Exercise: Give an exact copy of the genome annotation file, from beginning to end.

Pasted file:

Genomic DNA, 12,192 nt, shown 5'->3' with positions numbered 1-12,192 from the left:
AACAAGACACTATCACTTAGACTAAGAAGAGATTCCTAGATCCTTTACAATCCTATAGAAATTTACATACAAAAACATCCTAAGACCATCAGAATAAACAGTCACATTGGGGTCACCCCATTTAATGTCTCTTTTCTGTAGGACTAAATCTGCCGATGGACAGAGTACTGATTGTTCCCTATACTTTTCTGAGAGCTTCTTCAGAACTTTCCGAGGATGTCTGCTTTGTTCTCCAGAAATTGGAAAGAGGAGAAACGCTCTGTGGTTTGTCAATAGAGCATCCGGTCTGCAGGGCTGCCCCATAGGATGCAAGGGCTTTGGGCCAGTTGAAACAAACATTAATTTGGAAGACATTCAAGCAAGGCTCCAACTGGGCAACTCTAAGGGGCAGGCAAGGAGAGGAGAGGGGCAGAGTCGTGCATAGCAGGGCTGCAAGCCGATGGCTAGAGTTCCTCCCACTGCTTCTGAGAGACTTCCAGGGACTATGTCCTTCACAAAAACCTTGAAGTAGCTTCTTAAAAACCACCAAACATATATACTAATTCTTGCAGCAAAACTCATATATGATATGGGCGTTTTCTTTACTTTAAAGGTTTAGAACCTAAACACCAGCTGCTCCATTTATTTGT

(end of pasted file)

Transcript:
Genomic DNA, 12,192 nt, shown 5'->3' with positions numbered 1-12,192 from the left:
AACAAGACACTATCACTTAGACTAAGAAGAGATTCCTAGATCCTTTACAATCCTATAGAAATTTACATACAAAAACATCCTAAGACCATCAGAATAAACAGTCACATTGGGGTCACCCCATTTAATGTCTCTTTTCTGTAGGACTAAATCTGCCGATGGACAGAGTACTGATTGTTCCCTATACTTTTCTGAGAGCTTCTTCAGAACTTTCCGAGGATGTCTGCTTTGTTCTCCAGAAATTGGAAAGAGGAGAAACGCTCTGTGGTTTGTCAATAGAGCATCCGGTCTGCAGGGCTGCCCCATAGGATGCAAGGGCTTTGGGCCAGTTGAAACAAACATTAATTTGGAAGACATTCAAGCAAGGCTCCAACTGGGCAACTCTAAGGGGCAGGCAAGGAGAGGAGAGGGGCAGAGTCGTGCATAGCAGGGCTGCAAGCCGATGGCTAGAGTTCCTCCCACTGCTTCTGAGAGACTTCCAGGGACTATGTCCTTCACAAAAACCTTGAAGTAGCTTCTTAAAAACCACCAAACATATATACTAATTCTTGCAGCAAAACTCATATATGATATGGGCGTTTTCTTTACTTTAAAGGTTTAGAACCTAAACACCAGCTGCTCCATTTATTTGT